Where to start? I suppose Greenwald thinks Scooter Libby’s (and Dick Cheney’s) outing of Valerie Plame Wilson was completely justified. I can’t speak for GCHQ, but I know for a fact that the NSA is accountable. They have to clear everything with the FISC (FISA court) and the have to report to Congress on a regular basis. They are also legally forbidden from targeting anyone within the United States. I’m pretty sure there are agencies and committees that oversee GCHQ in Britain, as well. But to expect public accountability from an intelligence agency makes absolutely no sense. Not only would such a thing destroy the efficacy of intelligence operations, it would get people killed. The people who supply us with intelligence put their lives on the line to do so. We should be thanking them, not putting them in danger because of a misplaced sense of “rights.”

Getting online and engaging bad people is a great way to find out what they’re up to. We know this, because there are numerous groups of good people who spend a lot of time trying to trap pedophiles and child pornography enthusiasts by pretending to be young girls and boys and getting them to show themselves. Are law enforcement now supposed to be hamstrung by a process Greenwald apparently suggests, in which everything law enforcement at any level does is “publicly accountable”?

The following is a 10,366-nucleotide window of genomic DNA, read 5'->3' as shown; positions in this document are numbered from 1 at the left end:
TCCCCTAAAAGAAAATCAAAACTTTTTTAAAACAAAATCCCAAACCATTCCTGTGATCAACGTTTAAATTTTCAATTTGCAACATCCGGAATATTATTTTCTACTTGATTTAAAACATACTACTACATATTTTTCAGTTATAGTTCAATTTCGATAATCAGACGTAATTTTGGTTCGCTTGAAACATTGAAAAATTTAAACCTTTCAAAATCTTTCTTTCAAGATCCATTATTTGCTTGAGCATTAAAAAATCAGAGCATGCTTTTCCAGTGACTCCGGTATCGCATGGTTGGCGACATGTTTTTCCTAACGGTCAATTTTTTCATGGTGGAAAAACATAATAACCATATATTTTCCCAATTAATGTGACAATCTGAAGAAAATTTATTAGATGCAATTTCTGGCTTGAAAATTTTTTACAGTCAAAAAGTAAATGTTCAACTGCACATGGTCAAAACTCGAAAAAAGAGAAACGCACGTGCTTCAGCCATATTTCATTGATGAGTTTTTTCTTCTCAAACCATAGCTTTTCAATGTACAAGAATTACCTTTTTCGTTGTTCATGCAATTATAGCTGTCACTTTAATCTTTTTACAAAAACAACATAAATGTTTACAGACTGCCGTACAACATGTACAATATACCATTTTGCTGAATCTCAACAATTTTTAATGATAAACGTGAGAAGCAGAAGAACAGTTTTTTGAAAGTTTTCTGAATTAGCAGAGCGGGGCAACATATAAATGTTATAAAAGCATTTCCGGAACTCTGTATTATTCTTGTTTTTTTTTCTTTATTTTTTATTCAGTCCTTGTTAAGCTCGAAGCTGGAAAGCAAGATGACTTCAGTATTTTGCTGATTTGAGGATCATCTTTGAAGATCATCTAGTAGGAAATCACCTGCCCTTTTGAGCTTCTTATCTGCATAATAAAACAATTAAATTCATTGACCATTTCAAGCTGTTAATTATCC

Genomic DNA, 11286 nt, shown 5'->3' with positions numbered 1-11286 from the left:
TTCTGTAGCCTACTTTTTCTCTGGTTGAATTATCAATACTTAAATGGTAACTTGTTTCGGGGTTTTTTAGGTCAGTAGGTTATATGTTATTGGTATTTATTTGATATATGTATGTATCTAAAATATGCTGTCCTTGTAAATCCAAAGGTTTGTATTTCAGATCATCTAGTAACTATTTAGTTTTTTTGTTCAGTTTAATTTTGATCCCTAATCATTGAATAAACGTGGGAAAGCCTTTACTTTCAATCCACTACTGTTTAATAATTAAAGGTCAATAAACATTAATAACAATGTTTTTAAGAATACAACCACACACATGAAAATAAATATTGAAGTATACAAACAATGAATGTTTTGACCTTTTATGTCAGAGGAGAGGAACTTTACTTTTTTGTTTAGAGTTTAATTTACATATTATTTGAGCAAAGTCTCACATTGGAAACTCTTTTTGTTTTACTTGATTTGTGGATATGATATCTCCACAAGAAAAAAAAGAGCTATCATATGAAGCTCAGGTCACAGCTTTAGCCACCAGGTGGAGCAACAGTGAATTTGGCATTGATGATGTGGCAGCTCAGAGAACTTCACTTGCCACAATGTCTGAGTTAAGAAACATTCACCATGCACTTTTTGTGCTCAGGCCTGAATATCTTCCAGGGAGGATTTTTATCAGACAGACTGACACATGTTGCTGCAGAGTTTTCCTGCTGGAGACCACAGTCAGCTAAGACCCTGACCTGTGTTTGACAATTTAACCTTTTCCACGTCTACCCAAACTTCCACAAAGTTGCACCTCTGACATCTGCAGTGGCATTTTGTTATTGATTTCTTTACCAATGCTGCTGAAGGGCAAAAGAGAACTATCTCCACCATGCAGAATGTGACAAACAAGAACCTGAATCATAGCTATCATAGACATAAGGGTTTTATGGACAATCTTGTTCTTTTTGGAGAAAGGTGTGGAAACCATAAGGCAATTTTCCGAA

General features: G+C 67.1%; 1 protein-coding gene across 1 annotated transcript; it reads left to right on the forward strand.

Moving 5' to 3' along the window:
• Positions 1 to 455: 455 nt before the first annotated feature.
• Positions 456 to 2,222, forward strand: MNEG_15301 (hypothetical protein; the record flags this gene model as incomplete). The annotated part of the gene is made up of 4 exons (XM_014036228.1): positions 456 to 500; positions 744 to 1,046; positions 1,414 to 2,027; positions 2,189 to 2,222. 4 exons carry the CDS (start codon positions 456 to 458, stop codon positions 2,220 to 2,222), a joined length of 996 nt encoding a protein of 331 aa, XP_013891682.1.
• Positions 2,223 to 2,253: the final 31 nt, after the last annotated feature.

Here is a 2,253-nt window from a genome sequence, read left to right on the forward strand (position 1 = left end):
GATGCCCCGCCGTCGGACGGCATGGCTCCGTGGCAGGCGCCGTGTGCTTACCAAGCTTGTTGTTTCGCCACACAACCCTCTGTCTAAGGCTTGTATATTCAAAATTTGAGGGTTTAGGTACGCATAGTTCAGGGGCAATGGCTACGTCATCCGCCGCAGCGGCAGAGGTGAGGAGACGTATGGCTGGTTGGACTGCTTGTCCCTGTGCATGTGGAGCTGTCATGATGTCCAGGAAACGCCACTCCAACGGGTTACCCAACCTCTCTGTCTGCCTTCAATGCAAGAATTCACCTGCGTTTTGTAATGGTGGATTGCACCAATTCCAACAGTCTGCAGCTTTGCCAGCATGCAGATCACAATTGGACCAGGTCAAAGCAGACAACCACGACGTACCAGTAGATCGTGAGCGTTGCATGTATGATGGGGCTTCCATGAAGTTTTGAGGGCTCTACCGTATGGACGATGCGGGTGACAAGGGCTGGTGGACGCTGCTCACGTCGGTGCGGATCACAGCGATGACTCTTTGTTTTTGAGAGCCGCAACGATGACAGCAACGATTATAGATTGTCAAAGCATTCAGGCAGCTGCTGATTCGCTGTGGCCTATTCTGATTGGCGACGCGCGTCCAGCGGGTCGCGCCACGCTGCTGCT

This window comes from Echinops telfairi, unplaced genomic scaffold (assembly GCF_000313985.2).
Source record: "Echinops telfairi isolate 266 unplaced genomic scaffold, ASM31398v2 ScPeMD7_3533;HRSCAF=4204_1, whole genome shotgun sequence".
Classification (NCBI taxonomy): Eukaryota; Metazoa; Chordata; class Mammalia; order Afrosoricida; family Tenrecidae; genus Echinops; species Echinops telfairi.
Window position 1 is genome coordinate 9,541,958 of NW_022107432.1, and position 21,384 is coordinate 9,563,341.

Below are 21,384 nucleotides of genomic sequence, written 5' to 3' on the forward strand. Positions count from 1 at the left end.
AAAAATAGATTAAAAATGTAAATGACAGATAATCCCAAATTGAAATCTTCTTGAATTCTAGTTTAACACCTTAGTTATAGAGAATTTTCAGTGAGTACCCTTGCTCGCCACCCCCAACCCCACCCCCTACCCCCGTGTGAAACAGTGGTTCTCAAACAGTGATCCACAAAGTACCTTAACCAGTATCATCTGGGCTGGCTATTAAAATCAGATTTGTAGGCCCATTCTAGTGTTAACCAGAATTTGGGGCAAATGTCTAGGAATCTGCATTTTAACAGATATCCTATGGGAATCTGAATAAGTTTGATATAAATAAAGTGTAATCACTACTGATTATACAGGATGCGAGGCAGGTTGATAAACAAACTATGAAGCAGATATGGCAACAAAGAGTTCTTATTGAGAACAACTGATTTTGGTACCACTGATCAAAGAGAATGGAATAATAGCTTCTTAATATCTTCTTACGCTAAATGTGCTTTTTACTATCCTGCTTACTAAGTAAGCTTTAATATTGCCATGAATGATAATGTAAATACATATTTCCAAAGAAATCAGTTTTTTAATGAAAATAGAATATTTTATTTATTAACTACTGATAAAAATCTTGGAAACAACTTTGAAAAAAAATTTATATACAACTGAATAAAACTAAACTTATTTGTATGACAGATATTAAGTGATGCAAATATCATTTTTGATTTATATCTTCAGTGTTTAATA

Greenwald has to understand, the Internet is public. It’’s not a private club, or someone’s home. If there is evidence that intelligence agencies are actually getting onto people’s personal devices, then present it. But I haven’t seen that. What I’ve seen is a bunch of out-of-context documents and implications that spy agencies have the ability to do certain things if they really wanted to. That’s not a revelation worthy of journalism. The fact is, all seven billion people on the planet could kill someone else, if they really wanted to. That’s not news. And let’s be blunt; with a friend and resource like Snowden in his pocket, there are lots of bad things Greenwald could do, if he wanted to. Doesn’t that make him as evil as his caricatures of the NSA and GCHQ?

If Greenwald wants us to take him seriously as a journalist, he might try some actual journalism.

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One comment

  1. Thanks for taking the time to analyze Greenwald’s pathetic attempts at journalism. I have questioned his many manifestos for years. He seems to be nothing but a puffed up publicity hound looking for a hefty payday.